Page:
Tesla Q4 Results Beats Estimates, Expects To Deliver 35,000 Model S Sedans in 2014
After the bell on Wednesday, Tesla released its 4th quarter results. Overall the company reported a $46 million dollar profit, or 33 cents per share (ex-items).
The street had been looking for about 21 cents per share (adjusted) and a loss of 2 cents on a generally accepted accounting principles (GAAP) basis for the last quarter of the year. After adjustments, Tesla lost 16 cents per share. Of note: $4.6 million of profit was realized via a favorable currency swap.
As for overall revenue and sales, Tesla banked $761 million ($615 GAAP)against expectations of about $700 million.
For specific Model S sales the company had estimated that 6,900 Model S sedans would be sold in the quarter – in actual fact, they sold 6,892.
But more important than the revenues themselves is how much margin Tesla made on that money, and where they are going in the future.
The company had told analysts they were expecting to have an automotive margin of 25% by year’s end (excluding ZEV credits) – and almost hit that last quarter.
For Q4, Tesla indeed reached their goal with a margin of 25.2%. Tesla sees this number going as high as 28% in 2014 “through a series of small design improvements, better supplier prices and economies of scale.”
For 2014, Tesla expects to deliver 35,000 Model S sedans, which would be up 55.7% over the 22,477 sold in 2013.
“Production is expected to increase from 600 cars/week presently to about 1,000 cars/week by end of the year as we expand our factory capacity and address supplier bottlenecks. Battery cell supply will continue to constrain our production in the first half of the year, but will improve significantly in the second half of 2014.”
It should be noted that inside this 35,000 number for 2014, Tesla estimates to deliver only 6,400 vehicles in Q1 (while building about 7,400) and that the bulk of sales will come from outside of North America to end out the year, pointing to transit issues for the sales decrease this quarter.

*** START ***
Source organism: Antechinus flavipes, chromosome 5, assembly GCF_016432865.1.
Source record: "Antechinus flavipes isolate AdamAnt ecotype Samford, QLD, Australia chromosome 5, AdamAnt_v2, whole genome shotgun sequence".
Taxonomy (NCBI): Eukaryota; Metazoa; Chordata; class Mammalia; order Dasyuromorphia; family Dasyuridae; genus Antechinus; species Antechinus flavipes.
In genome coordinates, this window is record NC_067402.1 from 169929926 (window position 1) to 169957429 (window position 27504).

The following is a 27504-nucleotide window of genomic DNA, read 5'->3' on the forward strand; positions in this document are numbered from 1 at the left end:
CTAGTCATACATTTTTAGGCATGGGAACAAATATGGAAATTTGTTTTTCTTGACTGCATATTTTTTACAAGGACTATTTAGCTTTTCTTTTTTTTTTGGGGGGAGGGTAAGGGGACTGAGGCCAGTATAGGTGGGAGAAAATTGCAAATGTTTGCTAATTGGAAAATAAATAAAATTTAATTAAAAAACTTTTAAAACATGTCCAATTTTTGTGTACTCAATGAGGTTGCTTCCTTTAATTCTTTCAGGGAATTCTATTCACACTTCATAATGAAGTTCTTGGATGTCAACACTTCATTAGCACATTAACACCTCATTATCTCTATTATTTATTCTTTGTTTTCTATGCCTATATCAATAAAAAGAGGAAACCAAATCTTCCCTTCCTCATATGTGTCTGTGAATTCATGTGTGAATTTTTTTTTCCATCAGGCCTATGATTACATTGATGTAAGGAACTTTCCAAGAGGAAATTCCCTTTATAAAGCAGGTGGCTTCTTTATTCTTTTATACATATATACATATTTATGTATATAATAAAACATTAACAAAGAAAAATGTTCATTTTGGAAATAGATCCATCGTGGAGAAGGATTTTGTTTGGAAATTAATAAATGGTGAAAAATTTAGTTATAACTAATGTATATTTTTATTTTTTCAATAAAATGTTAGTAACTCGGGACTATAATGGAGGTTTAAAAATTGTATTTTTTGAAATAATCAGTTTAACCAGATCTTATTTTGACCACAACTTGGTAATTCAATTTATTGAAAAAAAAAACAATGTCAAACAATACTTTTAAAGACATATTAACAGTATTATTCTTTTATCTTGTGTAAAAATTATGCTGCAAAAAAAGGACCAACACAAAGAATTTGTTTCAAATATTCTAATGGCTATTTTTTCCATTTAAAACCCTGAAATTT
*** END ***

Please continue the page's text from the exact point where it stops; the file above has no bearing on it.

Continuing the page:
A statement by the company also shows how reliant they will be for sales growth outside North America going forward:
“The potential in Europe and Asia is even more significant. Towards the end of the year, we expect sales in those regions combined to be almost twice that of North America.”
Clearly this is Tesla’s first admission that ongoing US demand is much lower than is widely thought – but is offset by international demand that is conversely much higher than anticipated.
InsideEVs ourselves had pegged monthly demand in the US to fluctuate just between 700 and 1,100 for most months heading into 2014. (so we are giving ourselves some premature back-pats on that now)
“Both Toyota and Daimler powertrain programs remain on plan and contributed $13 million of revenue in the quarter. Q4 sales also included $15 million of regulatory credits revenue (GHG), but no zero emission vehicle (ZEV) credit sales.”
Tesla noted that R&D expenses were going to increase in 2014 as they work to expand their worldwide footprint as well as introduce the Model X to the world “in volume” in the Spring of 2015, along with early design work on their next, more inexpense offering expected in 2017.
“Operating expenses and capital expenditures will increase significantly in 2014, as we plan to invest in the long term growth of Tesla. We plan to expand production capacity for Model S and Model X, invest in our store, service and Supercharger infrastructure, complete the development of Model X and start early design work on our third generation car.
In Q1, operating expenses are expected to grow roughly 15%. R&D expenses will increase as design and engineering work accelerates on Model X. We expect to have production design Model X prototypes on the road by end of year and begin volume deliveries to customers in the spring of 2015. SG&A spending will grow as we expand globally our retail presence and add more Superchargers.”
Curiously, Tesla was mum on plans for a new “Giga factory” in this report , but said that information was coming soon:
“Very shortly, we will be ready to share more information about the Tesla Gigafactory. This will allow us to achieve a major reduction in the cost of our battery packs and accelerate the pace of battery innovation. Working in partnership with our suppliers, we plan to integrate precursor material, cell, module and pack production into one facility. With this facility, we feel highly confident of being able to create a compelling and affordable electric car in approximately three years. This will also allow us to address the solar power industry’s need for a massive volume of stationary battery packs.”
Shares were up as much as 15% in afterhours trading, and the stock closed Thursday at @$209.89, up $16.25 (8.39%). A real time quote can be found here. Also check out Tesla’s Shareholder letter in PDF form here.
Tesla is also holding an after-hours press conference (as well as a Q &A) Wednesday evening. UPDATE: Details of the call can be found here.